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Bangkok urges generals to show more

South China Moring Post
Saturday  November 22  1997


Bangkok urges generals to show more openness 

REUTERS in Bangkok 
Thailand's new Government plans to follow a policy of "constructive
engagement" with Burma but the Thai Deputy Foreign Minister yesterday
urged Rangoon not to isolate itself.

"The policy of constructive engagement is going to carry on but we will
put stress on the word 'constructive'," Sukhumbhand Paribatra told
Parliament as part of a presentation of the new Government's policies.

"The most important part is we are supporting Burma to be more open," he

He urged the military Government in Rangoon to try to improve relations
with other countries and recognise internationally accepted standards of
democracy and human rights.

"They have to adjust . . . to recognise that the world today has
international rules," he said. "No country can isolate itself and live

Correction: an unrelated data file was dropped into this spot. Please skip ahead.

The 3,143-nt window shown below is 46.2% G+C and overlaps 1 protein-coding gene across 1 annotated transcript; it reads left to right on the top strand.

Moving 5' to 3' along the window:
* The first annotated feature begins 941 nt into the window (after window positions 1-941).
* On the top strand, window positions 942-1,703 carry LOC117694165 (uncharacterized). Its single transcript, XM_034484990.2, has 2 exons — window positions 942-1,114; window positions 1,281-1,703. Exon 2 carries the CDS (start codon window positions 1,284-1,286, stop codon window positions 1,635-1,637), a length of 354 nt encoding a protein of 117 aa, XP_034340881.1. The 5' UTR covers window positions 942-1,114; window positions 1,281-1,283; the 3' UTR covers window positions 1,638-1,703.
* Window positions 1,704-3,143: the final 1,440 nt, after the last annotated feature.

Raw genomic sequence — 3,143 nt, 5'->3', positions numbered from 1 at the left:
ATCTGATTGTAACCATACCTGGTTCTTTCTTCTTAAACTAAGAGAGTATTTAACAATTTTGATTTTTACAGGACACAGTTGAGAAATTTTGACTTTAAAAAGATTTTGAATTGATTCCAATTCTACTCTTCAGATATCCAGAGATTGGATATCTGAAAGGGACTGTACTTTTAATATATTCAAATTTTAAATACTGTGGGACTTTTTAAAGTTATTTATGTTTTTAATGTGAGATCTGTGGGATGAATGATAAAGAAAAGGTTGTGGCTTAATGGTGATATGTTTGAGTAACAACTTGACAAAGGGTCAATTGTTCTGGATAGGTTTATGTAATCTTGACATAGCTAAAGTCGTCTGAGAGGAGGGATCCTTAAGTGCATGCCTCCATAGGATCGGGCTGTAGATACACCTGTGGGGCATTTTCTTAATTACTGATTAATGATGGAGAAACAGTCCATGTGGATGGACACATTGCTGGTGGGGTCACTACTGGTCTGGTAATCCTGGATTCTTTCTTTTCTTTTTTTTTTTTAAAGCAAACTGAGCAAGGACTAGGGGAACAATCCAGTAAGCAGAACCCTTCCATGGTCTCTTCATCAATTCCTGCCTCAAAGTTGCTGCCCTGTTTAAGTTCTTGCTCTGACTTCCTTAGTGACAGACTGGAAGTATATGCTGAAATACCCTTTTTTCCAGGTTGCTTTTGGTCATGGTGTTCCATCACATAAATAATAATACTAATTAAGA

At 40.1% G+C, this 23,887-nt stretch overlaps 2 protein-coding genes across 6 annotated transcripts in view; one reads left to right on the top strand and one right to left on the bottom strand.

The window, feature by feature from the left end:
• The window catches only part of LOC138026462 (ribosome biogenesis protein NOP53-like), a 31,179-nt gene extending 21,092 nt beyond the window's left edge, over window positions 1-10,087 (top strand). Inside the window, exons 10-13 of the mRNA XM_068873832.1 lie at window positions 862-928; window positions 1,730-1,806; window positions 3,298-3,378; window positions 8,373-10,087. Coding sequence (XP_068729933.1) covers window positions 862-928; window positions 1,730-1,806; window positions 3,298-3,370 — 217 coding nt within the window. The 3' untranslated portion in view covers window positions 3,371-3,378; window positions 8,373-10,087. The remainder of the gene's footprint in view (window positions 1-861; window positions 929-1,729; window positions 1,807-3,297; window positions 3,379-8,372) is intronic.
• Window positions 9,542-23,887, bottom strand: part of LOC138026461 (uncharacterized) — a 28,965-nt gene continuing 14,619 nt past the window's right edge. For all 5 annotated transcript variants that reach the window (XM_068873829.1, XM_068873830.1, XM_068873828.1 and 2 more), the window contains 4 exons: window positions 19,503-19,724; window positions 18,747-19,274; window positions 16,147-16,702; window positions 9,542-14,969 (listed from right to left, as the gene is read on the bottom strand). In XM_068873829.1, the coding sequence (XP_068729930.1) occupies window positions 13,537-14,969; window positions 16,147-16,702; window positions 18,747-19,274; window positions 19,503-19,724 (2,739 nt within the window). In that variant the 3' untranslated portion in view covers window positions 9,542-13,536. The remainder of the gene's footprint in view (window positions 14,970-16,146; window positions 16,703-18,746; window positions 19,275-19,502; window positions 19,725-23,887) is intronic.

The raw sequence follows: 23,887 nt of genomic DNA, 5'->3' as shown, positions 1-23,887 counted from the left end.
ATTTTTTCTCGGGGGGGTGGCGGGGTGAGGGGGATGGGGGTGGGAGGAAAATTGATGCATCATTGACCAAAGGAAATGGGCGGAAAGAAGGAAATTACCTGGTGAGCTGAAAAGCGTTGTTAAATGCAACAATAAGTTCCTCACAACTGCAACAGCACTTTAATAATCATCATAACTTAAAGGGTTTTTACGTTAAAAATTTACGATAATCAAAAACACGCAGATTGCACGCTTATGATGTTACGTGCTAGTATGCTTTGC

alone without complying to such international rules. It is to the Burmese
benefit to seek a way to develop itself."

Thailand, along with other Association of Southeast Asian Nations
members, has followed a policy of non-interference or "constructive
engagement" with Burma.

Many Western nations and international rights organisations had urged
ASEAN not to accept Burma as a full member because acceptance would be
tantamount to acceptance of Rangoon's widespread human rights abuses.

But ASEAN, which accepted Burma as a full member in July, says isolation
will not help the situation.

Thailand's previous government, led by General Chavalit Yongchaiyudh, had
warm relations with the leaders of Burma's former ruling military body -
the State Law and Order Restoration Council. The council was recently
reshaped, supposedly to weed out corrupt ministers, and renamed the State
Peace and Development Council.

Thailand's new Prime Minister, Chuan Leekpai, has taken a stronger stance
against the ruling generals, especially in the realm of human rights.

Mr Chuan, who took office this month after General Chavalit quit, was
also prime minister from 1992 to 1995. In 1993, he was praised by human
rights groups when he allowed a group of Nobel Peace laureates to visit
Burmese refugee camps and rebel leaders on the Thai border.

The group was trying to travel to Burma to seek the release of fellow
prize winner Aung San Suu Kyi, who was under house arrest. Government
officials refused to let them enter Burma.

Ms Aung San Suu Kyi's National League for Democracy won a landslide
victory in a 1990 election but was not allowed to govern after the
military refused to recognise the result of the poll.